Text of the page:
Warning: Royal Tea of Kenya
Posted by Gary D. Robson
I first encountered Joy M. W’Njuguna and Royal Tea of Kenya back in 2011. I had blogged about Kenyan purple tea, and she offered to supply it for me. For a year or so, we had a great working relationship. We got quite a few excellent Kenyan teas from RTK, and Joy was always pleasant and easy to work with.
I try to keep my blog generally upbeat and positive, so when problems started to surface with Royal Tea of Kenya, I kept them private. Our shipments got later and later. Tea that I paid for at World Tea Expo 2012 didn’t arrive for over six months, and I finally got her to ship something else instead. My last order, which I made the mistake of pre-paying, never arrived at all.
For over a year, I have been calling and emailing Joy, and receiving a string of promises. At first they were promises to ship the tea as soon as it was ready. Then, after I told her I just wanted my money back, she’s promised a check in the mail numerous times. Nothing.
Please don’t take this as a general indictment of Kenyan tea! Kenya, the world’s largest exporter of tea, produces some wonderful teas and there is a plethora of ethical tea businesses there. I am speaking specifically of Royal Tea of Kenya, which is a U.S. business based in Nashville, TN.
It wasn’t until I heard from friends that they were having similar experiences with Joy and RTK that I decided I needed to make this public. I sincerely hope that none of the people she defrauded heard about Royal Tea on this blog, but I feel I have a responsibility to make sure I don’t send them any more business.
There are two threads going on LinkedIn tea groups about the problem now. Numerous people are out hundreds of dollars each, and many of us made commitments to our customers based on RTK promises — commitments we were ultimately unable to fulfill.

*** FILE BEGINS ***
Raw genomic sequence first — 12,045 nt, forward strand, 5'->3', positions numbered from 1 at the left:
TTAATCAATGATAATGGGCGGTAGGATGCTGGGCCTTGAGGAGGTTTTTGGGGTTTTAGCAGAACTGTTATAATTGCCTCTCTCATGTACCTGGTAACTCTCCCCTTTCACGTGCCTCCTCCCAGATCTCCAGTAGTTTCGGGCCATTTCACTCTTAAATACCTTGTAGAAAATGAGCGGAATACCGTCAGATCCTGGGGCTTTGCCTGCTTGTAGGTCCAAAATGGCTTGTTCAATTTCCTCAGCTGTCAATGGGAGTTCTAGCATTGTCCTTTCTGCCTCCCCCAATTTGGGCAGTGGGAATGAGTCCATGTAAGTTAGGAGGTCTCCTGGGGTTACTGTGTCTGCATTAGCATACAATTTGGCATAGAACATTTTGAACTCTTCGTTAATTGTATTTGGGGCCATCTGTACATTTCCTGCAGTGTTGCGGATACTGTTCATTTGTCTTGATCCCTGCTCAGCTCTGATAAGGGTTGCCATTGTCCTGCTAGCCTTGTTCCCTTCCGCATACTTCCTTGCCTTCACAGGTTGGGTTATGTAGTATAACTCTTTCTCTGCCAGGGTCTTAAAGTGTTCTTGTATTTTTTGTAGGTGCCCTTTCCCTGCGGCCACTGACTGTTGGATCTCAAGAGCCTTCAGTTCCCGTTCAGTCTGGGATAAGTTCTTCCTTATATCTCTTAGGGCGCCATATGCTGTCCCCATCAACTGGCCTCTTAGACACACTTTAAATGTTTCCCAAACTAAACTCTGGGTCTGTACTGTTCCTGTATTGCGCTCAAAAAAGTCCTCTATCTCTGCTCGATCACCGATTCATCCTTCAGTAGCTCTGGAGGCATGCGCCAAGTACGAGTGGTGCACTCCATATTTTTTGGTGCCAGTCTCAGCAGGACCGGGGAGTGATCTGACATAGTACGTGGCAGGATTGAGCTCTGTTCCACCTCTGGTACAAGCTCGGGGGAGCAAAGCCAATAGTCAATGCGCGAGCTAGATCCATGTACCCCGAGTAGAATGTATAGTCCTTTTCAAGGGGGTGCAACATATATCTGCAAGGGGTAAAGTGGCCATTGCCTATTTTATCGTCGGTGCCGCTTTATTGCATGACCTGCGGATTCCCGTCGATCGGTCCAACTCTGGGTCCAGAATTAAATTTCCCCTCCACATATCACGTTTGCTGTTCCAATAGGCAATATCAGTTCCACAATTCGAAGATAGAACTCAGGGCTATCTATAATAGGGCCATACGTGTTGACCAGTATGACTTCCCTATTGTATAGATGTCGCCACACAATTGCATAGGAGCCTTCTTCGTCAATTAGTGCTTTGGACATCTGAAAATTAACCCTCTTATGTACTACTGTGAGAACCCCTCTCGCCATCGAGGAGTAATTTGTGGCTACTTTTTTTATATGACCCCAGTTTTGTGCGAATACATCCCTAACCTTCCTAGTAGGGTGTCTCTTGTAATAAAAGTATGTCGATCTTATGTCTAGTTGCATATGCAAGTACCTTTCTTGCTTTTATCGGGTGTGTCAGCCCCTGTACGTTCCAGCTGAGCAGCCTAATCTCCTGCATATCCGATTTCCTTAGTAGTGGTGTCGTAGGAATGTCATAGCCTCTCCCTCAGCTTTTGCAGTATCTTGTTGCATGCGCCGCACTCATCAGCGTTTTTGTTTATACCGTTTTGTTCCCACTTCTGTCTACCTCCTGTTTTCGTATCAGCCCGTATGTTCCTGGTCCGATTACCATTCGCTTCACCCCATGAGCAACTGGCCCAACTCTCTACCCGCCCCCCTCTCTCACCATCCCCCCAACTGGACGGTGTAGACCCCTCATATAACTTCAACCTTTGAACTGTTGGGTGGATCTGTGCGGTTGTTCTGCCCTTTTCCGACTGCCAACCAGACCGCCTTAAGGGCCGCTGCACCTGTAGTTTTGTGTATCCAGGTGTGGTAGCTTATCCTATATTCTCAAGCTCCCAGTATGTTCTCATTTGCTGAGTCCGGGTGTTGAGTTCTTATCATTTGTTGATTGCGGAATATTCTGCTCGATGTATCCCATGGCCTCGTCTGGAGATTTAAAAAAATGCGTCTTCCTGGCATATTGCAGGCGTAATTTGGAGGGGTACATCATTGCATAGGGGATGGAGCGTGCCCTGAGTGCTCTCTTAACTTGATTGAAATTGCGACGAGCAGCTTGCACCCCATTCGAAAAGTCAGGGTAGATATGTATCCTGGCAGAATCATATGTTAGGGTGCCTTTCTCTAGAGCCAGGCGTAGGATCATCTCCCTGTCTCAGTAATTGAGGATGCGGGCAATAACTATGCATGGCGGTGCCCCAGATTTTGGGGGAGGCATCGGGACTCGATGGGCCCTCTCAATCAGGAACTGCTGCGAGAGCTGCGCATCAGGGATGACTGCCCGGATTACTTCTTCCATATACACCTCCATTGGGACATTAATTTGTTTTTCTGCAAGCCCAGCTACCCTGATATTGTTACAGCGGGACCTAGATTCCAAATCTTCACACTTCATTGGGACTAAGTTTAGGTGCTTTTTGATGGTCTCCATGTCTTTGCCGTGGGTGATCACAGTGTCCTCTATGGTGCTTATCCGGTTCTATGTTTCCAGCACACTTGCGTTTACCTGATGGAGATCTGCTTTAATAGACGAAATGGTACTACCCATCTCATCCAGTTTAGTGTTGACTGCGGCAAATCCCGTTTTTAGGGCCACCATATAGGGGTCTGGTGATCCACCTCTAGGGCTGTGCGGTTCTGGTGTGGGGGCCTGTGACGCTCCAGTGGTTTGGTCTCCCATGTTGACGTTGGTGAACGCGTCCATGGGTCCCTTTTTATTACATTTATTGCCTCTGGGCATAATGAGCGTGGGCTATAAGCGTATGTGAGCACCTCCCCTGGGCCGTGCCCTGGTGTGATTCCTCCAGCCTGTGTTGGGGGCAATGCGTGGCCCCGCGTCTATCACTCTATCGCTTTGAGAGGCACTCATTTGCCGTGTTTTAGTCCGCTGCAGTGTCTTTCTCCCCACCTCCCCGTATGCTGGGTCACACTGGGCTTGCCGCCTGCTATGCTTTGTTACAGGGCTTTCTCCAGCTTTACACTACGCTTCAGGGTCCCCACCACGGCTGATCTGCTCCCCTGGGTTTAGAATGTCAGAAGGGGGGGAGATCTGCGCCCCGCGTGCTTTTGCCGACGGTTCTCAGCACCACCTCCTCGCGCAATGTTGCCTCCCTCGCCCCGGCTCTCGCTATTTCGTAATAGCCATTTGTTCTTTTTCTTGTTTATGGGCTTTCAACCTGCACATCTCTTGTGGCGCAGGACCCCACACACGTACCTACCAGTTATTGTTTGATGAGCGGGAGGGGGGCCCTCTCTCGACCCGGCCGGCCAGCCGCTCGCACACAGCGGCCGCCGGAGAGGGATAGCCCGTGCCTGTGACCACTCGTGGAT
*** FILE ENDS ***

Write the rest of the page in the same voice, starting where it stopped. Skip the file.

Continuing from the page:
If you’ve been victimized, I don’t know if you’ll be able to get your money back (I haven’t), but Royal Tea of Kenya is a United States corporation, so we can certainly take some action here. Some of the suggestions from the LinkedIn threads include:
- Contact the Federal Trade Commission (877-382-4357)
- Report RTK to the Internet fraud division at the Internet Crime Complaint Center (the form is here)
- File a report with the Nashville, TN Better Business Bureau
I don’t know how much it will help to contact Kenyan authorities or organizations, since it’s an American company, but it certainly couldn’t hurt to talk to:
My experiences with other companies in the tea industry have been good ones. I’ve made some lasting friends in the world of tea, and learned a lot from some of them. Every barrel has its bad apples, and it appears that Joy is the rotted leaf in the tea basket (wow — that’s one of the most mixed metaphors I’ve ever posted here).
The eternal optimist in me hopes that I’ll get a call from RTK saying “we’ve solved all of our problems and there a check and a box of tea is on its way to you,” but the eternal pragmatist in me has already written off that money. I will post updates here as I hear them.
About Gary D. RobsonGary Robson: Author, nonprofit communications consultant, and tea shop owner. I've written books and articles on many different subjects, but everyone knows me for my "Who Pooped in the Park?" books.
Posted on 15 May 2014, in Tea Biz and tagged African tea, Better Business Bureau, East African Tea Trade Association, EATTA, Federal Trade Commission, fraud, FTC, Internet Crime Complaint Center, Joy W'Njuguna, Kenya, Kenya Tea Development Authority, Kenyan tea, KTDA, purple tea, Royal Tea, Royal Tea of Kenya, The Tea Board of Kenya. Bookmark the permalink. 8 Comments.